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Program Highlights for year 2012

MRSEC Takes the Lead in Coaching the Coaches in Materials Science Event

Utah MRSEC provided staff and faculty support for a Science Olympiad coaches’ clinic in November 2012, to help science teachers prepare to coach teams.


Photochemically Mapping the Near-Fields of Plasmonic Nanocrescents

Objective: Use plasmon-enhanced photochemical reactions to map the polarization-dependent near fields of optical antennas. Approach: Use the anisotropic nano-crescent structure and SU-8 photo-resist. SU-8 exposure accomplished through plasmon-enhanced multi-photon absorption by 800 nm light. 

Tracking the Movement of Dopants in an Analog Memristor Using X-Ray Absorption Spectroscopy

Jordan Greenlee, James Compagnoni, Cole Petersburg, Faisal Alamgir, W. Alan Doolittle

International Programs Grow

Edward H. Conrad and Claire Berger

School of Physics, Georgia Institute of Technology

Fibroblast Cell Adhesion on Dynamic Microgel Substrates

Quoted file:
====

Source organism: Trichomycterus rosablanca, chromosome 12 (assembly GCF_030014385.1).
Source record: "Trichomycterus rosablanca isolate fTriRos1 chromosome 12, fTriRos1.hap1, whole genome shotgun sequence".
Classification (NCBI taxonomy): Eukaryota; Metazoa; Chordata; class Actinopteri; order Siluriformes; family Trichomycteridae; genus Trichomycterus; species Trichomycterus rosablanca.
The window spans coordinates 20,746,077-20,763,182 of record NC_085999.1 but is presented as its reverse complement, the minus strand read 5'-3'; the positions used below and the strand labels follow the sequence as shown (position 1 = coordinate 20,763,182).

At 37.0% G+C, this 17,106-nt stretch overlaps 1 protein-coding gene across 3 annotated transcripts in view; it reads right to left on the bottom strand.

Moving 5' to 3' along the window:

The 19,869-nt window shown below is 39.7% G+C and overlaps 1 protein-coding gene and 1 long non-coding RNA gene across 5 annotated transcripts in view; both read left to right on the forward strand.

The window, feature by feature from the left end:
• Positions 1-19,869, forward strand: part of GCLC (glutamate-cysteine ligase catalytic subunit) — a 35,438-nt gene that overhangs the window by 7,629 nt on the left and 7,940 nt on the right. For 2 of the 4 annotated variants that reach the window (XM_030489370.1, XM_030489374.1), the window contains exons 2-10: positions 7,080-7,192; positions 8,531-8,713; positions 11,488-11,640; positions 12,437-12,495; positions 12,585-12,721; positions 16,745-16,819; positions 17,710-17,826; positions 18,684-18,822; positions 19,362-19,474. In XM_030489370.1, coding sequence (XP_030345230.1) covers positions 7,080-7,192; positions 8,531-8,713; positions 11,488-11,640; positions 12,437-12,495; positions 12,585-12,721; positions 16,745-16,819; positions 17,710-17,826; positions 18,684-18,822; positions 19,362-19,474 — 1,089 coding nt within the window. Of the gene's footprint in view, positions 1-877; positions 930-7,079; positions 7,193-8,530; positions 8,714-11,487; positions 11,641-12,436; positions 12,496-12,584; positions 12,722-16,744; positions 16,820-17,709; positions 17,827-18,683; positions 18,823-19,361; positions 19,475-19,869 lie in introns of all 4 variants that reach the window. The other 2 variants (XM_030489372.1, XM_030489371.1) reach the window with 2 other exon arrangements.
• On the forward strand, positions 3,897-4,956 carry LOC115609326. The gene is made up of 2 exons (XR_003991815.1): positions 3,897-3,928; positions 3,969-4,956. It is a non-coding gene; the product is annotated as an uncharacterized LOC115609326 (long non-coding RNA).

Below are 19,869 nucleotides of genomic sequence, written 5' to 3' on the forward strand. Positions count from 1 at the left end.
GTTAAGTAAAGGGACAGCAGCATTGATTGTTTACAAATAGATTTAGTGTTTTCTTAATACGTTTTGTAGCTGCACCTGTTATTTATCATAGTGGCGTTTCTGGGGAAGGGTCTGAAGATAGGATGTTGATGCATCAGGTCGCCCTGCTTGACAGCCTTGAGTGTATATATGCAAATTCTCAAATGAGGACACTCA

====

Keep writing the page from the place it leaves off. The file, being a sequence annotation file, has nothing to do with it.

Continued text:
Hiroaki Yoshida, Jeffrey Gaulding, Apoorva Kalasuramath, Andrés J. García, L. Andrew Lyon School of Chemistry and Biochemistry, Petit Institute for Bioengineering and Bioscience, Woodruff School of Mechanical Engineering, Georgia Institute of Technology

An Electron's Life on the Edge

David B. Torrance, Baiqan Zhang, Tien Hoang and Phillip N. First School of Physics, Georgia Tech

Epitaxial Graphene’s Edge

Ming Ruan, Yike Hu, James Palmer, Tom Guo, John Hankinson, Rui Dong, Claire Berger, Walt de Heer School of Physics, Georgia Tech

Highly Stretchable and Tough Hydrogels

Hydrogels are used as scaffolds for tissue engineering, vehicles for drug delivery, actuators for optics and fluidics, and model extracellular matrices for biological studies. The scope of hydrogel applications, however, is often severely limited by their mechanical behaviors. Most hydrogels are brittle, sensitive to

Precise Stitching, Not Patch Size, Determines the Quality of Atomic Quilts

Intergrain stitching determines electrical conductance across graphene grain boundaries

The outstanding electronic and mechanical properties of single-atom-thick layers of carbon, so-called “graphene” films, make